11 ECONOMIC REVIEW SECOND QUARTER Chart 2 C&I LOAN GROWTH AND CREDIT STANDARDS, Percent 70 Percent Loan growth (right scale) 0 Change in -10 credit standards (left scale) Notes: Loan growth is seasonally adjusted and annualized. Shaded areas represent recessions. Source: Senior Loan Officer Survey, Federal Reserve Statistical Release G.7, and Federal Reserve Bulletin (various issues). Table 2 leads to two main conclusions. First, tighter credit standards tended to lead to slower loan growth in both periods. This conclusion follows from the first and third columns of the table, which show that changes in credit standards helped predict loan growth in both periods and that the total effect of loan growth on credit standards was negative and statistically significant. Second, increases in loan growth had no appreciable effect on credit standards in the period but tended to lead to tighter credit standards in the period. This conclusion follows from the second and fourth columns, which show that loan growth helped predict credit standards only in the period, having a total effect on credit standards during those years that was positive and statistically significant. Like Charts 1 and 2, these results suggest that either supply shifts or productivity shifts were the main influence on loan growth in the period, but that demand shifts played an important role along with supply or productivity shifts in the period. 9 To summarize, the behavior of loan growth and credit standards in the 1990s provides partial support for the view that faster loan growth leads to higher loan losses, because loan growth and credit standards behaved just as one would expect if supply shifts were driving the change in loan growth. The different behavior of loan growth and credit standards in the 1970s and 1980s suggests, however, that loan growth need not always be associated with easier credit standards and can fluctuate due to demand shifts as well as supply shifts. Furthermore, faster loan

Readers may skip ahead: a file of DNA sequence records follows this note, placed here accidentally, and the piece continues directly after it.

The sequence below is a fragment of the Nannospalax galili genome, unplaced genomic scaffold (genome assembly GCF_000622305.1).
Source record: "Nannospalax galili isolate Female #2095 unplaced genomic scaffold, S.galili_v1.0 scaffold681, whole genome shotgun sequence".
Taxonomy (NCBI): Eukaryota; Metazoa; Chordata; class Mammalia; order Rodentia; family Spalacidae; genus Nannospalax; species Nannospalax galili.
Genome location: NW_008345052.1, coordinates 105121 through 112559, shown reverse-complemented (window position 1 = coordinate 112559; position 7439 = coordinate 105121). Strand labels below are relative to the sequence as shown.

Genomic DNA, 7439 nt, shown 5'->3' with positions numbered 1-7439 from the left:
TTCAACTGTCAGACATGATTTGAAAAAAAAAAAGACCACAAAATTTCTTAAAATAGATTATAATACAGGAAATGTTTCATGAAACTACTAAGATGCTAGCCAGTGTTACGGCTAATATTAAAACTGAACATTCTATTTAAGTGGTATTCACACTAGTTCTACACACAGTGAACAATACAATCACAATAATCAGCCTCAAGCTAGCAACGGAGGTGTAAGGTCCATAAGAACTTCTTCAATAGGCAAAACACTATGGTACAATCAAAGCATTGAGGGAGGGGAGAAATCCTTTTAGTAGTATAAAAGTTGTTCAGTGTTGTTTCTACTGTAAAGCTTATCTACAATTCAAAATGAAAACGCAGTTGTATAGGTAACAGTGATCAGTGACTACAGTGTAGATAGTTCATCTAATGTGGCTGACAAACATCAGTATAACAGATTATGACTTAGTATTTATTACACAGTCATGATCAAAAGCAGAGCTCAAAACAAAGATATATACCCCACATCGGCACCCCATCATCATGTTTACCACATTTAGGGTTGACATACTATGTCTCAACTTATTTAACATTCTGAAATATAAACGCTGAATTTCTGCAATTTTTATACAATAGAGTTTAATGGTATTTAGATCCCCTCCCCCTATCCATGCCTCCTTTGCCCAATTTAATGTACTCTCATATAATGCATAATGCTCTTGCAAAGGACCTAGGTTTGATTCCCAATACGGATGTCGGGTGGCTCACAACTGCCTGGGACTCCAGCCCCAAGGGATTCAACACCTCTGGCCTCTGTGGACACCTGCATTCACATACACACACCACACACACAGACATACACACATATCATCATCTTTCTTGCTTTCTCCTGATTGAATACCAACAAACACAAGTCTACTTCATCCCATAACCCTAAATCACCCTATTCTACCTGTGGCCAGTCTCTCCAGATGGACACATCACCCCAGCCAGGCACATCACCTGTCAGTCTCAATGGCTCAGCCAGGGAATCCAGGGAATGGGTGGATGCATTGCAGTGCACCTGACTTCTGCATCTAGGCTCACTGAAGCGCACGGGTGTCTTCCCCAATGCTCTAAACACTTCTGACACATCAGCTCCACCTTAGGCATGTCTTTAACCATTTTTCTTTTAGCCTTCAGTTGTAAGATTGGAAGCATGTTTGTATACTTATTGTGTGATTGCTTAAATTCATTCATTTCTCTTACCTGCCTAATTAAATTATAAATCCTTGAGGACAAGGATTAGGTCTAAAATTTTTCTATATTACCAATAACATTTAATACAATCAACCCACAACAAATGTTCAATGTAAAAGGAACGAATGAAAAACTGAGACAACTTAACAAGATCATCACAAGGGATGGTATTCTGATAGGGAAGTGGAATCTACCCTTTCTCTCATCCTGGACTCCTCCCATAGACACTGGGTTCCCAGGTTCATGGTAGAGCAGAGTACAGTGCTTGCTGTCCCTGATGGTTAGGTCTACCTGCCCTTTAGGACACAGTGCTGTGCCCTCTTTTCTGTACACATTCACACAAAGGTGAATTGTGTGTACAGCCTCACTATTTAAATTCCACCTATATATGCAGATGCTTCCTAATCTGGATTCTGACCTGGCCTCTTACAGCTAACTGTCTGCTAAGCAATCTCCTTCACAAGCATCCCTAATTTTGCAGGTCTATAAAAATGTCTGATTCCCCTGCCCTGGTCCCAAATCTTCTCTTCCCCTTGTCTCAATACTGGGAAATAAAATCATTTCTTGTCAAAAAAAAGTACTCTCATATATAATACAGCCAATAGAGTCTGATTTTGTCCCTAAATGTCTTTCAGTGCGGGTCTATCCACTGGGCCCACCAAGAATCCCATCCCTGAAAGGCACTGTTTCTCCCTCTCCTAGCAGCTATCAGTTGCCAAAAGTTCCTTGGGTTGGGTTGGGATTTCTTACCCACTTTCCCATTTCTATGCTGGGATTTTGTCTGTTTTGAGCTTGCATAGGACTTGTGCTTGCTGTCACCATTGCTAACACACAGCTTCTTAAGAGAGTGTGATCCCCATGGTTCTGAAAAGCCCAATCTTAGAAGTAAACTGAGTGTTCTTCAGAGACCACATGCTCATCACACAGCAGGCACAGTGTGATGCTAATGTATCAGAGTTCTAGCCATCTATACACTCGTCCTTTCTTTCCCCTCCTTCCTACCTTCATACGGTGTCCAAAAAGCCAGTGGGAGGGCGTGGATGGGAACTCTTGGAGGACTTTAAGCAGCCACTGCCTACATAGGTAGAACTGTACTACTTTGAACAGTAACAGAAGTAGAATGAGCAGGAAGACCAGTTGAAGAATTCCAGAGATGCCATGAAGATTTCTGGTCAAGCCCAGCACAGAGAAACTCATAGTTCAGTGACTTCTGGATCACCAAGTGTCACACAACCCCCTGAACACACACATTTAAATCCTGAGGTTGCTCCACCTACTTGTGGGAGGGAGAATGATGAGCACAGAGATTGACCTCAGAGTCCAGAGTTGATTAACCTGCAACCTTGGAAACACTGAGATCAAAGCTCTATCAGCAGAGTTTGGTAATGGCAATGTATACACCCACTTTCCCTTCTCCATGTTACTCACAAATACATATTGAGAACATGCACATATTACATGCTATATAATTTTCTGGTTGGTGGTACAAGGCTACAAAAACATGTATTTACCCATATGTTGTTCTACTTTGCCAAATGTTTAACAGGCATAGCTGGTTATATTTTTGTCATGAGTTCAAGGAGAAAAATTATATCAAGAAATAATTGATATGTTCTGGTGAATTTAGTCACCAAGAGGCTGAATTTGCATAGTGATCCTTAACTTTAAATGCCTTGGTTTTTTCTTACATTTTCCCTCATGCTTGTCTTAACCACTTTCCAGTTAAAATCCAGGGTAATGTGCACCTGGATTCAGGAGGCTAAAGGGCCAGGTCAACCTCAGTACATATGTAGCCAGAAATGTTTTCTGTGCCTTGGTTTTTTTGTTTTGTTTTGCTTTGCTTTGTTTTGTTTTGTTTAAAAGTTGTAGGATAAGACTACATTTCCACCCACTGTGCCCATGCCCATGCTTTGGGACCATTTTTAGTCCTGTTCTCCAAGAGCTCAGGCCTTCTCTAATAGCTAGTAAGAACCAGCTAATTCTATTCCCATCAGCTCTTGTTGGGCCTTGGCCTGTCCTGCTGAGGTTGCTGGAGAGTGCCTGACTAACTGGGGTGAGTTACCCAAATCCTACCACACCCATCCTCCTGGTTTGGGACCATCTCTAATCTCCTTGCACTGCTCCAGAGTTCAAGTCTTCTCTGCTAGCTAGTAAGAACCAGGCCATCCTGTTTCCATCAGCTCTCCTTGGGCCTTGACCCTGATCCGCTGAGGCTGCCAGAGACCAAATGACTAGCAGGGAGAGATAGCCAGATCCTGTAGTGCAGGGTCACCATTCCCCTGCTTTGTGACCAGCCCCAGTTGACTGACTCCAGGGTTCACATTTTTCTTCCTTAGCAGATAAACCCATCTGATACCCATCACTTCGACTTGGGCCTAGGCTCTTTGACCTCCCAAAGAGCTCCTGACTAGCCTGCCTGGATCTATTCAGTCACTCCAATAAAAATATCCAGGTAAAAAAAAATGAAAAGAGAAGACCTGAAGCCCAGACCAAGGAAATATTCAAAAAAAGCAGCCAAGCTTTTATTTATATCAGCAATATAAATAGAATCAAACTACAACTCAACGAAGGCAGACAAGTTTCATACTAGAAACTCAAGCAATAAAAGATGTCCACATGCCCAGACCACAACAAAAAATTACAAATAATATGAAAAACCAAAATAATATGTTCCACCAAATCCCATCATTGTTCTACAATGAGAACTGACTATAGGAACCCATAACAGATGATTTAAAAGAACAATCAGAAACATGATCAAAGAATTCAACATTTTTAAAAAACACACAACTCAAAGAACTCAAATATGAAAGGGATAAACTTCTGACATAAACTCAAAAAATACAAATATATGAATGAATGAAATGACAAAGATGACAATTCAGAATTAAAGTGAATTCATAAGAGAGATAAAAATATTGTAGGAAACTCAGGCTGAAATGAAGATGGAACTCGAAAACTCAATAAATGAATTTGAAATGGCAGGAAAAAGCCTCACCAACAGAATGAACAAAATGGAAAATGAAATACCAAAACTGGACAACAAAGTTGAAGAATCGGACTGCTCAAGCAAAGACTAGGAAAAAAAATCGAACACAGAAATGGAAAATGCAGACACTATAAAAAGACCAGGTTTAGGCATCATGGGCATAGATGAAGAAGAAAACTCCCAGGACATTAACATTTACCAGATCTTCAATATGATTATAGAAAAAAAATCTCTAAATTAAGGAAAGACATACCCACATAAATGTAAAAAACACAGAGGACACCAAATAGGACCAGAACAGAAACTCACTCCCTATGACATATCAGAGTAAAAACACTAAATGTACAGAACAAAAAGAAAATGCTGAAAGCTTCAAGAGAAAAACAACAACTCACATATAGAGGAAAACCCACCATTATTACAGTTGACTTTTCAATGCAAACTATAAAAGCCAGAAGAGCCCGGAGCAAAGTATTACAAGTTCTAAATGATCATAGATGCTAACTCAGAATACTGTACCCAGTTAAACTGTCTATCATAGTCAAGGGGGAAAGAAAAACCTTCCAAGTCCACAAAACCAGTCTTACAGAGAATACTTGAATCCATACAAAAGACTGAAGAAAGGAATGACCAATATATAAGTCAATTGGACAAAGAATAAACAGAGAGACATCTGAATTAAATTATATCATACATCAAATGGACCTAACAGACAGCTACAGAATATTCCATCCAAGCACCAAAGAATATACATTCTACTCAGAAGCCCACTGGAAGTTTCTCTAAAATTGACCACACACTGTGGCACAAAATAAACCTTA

12 68 FEDERAL RESERVE BANK OF KANSAS CITY Table 2 RELATIONSHIP BETWEEN REAL LOAN GROWTH AND CHANGE IN CREDIT STANDARDS Results of VAR Independent variable Loan growth Dependent variable Credit standards Loan growth Credit standards Lagged GDP gap Sum of coefficients 1.99** **.78 Helps predict dependent variable? Yes No Yes No Lagged change in credit standards Sum of coefficients -.22**.84** -.21**.72** Helps predict dependent variable? Yes Yes Yes Yes Lagged loan growth Sum of coefficients.47** **.58* Helps predict dependent variable? Yes No Yes Yes *Significant at 5 percent level. ** Significant at 1 percent level. Note: An independent variable helps predict a dependent variable if the hypothesis that each coefficient is zero can be rejected at the 5 percent level. Two lags are included for each variable, and loans are deflated by the chain-weighted price index for GDP. growth could have been associated with easier credit standards during the 1990s not because of a shift in supply but because of a shift in productivity that simultaneously increased businesses demand for credit and reduced banks minimum level of creditworthiness. As noted in the previous section, such a productivity shock need not increase the chance of future loan losses, even if it causes a relaxation of credit standards. Thus, while an inverse relationship between loan growth and credit standards may be a necessary condition for faster loan growth to lead to higher loan losses, it is by no means a sufficient condition. III. EMPIRICAL EVIDENCE ON LOAN GROWTH AND LOAN LOSSES A more direct test of the view that faster loan growth leads to higher loan losses can be carried out using data from bank call reports on business loan growth and business loan delinquencies. Commercial banks are required to file financial reports at the end of each quarter. These call reports have always included information on the volume of loans outstanding in each major category. Since the end of 1982, call reports have also included information by category on the amount of delinquent loans, making it possible